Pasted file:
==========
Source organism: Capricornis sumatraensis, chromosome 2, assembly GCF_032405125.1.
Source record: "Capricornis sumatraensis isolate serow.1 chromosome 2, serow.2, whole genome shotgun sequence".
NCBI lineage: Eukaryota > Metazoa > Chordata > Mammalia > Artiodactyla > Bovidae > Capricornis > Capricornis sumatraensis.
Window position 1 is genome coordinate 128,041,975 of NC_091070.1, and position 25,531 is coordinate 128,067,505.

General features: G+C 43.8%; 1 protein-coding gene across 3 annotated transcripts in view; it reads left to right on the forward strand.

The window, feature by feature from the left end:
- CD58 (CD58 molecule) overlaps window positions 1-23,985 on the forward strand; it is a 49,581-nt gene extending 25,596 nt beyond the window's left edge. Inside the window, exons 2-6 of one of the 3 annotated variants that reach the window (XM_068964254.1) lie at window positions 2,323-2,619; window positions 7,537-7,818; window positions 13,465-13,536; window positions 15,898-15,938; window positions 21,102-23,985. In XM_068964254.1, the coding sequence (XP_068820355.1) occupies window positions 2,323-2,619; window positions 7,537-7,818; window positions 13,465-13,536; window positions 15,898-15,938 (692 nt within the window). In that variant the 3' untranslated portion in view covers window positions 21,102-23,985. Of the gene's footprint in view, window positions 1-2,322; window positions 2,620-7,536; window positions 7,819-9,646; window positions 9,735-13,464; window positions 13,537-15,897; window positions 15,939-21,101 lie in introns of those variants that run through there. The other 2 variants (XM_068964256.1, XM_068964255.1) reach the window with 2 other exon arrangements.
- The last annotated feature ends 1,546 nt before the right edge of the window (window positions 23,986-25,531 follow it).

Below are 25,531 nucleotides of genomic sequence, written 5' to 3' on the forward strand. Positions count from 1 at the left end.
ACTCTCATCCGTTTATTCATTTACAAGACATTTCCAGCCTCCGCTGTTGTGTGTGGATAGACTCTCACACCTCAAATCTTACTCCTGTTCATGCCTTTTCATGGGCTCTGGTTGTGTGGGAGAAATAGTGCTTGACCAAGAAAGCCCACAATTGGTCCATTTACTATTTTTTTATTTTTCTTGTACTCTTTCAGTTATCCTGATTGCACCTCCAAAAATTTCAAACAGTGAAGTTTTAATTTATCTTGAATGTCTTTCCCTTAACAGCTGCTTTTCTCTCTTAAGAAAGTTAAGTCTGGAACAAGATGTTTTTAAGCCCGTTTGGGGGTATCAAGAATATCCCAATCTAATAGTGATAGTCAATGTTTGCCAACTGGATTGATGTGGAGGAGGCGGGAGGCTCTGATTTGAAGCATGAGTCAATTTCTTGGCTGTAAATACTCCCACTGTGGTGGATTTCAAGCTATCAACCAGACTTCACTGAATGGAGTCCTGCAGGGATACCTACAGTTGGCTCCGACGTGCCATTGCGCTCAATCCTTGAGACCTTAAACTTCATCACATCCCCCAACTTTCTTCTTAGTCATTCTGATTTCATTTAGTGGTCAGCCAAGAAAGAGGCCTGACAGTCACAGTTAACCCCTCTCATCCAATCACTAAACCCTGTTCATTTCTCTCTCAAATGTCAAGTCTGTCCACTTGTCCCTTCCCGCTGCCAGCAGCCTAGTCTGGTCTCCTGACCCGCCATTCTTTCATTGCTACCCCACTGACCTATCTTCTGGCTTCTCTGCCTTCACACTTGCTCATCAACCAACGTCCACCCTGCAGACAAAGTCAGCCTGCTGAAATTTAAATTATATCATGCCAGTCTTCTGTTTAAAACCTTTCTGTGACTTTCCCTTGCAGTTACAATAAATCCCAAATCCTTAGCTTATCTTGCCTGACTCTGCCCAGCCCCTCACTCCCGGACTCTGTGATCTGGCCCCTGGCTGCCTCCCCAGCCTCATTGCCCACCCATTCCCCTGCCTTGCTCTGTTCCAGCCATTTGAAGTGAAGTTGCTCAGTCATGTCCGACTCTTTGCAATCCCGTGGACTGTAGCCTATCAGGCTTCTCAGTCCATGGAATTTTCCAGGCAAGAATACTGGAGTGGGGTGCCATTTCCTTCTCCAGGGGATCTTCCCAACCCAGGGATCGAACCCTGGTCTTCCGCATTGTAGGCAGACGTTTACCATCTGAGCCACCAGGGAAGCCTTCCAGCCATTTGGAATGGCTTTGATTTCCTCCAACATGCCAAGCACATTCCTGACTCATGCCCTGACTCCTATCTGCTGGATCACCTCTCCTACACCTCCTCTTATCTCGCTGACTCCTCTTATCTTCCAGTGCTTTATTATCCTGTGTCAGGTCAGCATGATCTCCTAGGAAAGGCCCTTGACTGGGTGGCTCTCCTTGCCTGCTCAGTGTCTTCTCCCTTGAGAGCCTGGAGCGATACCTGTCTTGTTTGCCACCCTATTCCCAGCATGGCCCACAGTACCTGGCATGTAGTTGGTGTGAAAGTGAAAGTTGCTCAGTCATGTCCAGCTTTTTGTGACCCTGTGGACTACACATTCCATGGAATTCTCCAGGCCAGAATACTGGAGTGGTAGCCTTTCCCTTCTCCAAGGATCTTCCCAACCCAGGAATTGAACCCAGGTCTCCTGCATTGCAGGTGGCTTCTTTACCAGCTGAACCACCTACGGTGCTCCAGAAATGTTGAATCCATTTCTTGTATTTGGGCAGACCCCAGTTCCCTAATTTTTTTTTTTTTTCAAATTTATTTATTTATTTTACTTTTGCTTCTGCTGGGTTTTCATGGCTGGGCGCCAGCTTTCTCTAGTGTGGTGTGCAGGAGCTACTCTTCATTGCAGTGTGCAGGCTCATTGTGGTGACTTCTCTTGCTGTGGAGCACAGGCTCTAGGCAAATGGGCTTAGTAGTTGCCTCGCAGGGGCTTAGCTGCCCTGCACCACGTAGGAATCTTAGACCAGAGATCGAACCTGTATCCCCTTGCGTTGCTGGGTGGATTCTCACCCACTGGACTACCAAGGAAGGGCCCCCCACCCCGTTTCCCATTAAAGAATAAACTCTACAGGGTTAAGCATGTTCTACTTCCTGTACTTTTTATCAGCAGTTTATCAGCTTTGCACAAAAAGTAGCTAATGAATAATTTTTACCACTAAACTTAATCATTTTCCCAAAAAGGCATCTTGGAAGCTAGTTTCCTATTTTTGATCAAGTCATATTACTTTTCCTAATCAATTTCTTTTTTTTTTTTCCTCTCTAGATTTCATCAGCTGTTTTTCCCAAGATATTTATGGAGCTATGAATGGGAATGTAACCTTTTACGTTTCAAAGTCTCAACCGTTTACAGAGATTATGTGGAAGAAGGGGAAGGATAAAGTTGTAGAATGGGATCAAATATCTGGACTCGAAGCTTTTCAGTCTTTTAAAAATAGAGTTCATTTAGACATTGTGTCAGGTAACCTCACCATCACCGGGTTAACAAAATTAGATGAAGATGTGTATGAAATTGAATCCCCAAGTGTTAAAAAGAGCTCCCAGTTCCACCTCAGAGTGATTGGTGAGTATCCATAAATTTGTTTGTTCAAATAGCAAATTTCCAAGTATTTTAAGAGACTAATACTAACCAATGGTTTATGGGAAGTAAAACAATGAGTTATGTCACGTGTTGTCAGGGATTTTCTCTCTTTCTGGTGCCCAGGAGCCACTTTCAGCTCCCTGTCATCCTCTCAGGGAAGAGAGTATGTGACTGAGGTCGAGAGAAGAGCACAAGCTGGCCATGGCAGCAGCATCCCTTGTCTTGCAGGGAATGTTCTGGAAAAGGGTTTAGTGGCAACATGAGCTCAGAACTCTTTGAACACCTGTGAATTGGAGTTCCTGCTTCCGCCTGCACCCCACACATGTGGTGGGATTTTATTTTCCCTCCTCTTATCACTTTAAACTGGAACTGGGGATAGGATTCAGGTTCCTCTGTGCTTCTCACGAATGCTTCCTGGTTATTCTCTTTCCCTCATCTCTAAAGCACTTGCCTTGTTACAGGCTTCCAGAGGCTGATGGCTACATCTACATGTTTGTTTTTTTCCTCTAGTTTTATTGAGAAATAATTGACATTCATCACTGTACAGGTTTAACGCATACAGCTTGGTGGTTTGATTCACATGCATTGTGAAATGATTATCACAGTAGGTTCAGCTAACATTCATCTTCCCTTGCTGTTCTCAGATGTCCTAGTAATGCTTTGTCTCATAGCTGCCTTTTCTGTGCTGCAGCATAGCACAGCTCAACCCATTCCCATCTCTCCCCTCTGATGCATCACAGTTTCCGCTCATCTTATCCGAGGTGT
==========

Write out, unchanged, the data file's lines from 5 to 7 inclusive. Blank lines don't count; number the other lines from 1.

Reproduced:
General features: G+C 43.8%; 1 protein-coding gene across 3 annotated transcripts in view; it reads left to right on the forward strand.

The window, feature by feature from the left end:
- CD58 (CD58 molecule) overlaps window positions 1-23,985 on the forward strand; it is a 49,581-nt gene extending 25,596 nt beyond the window's left edge. Inside the window, exons 2-6 of one of the 3 annotated variants that reach the window (XM_068964254.1) lie at window positions 2,323-2,619; window positions 7,537-7,818; window positions 13,465-13,536; window positions 15,898-15,938; window positions 21,102-23,985. In XM_068964254.1, the coding sequence (XP_068820355.1) occupies window positions 2,323-2,619; window positions 7,537-7,818; window positions 13,465-13,536; window positions 15,898-15,938 (692 nt within the window). In that variant the 3' untranslated portion in view covers window positions 21,102-23,985. Of the gene's footprint in view, window positions 1-2,322; window positions 2,620-7,536; window positions 7,819-9,646; window positions 9,735-13,464; window positions 13,537-15,897; window positions 15,939-21,101 lie in introns of those variants that run through there. The other 2 variants (XM_068964256.1, XM_068964255.1) reach the window with 2 other exon arrangements.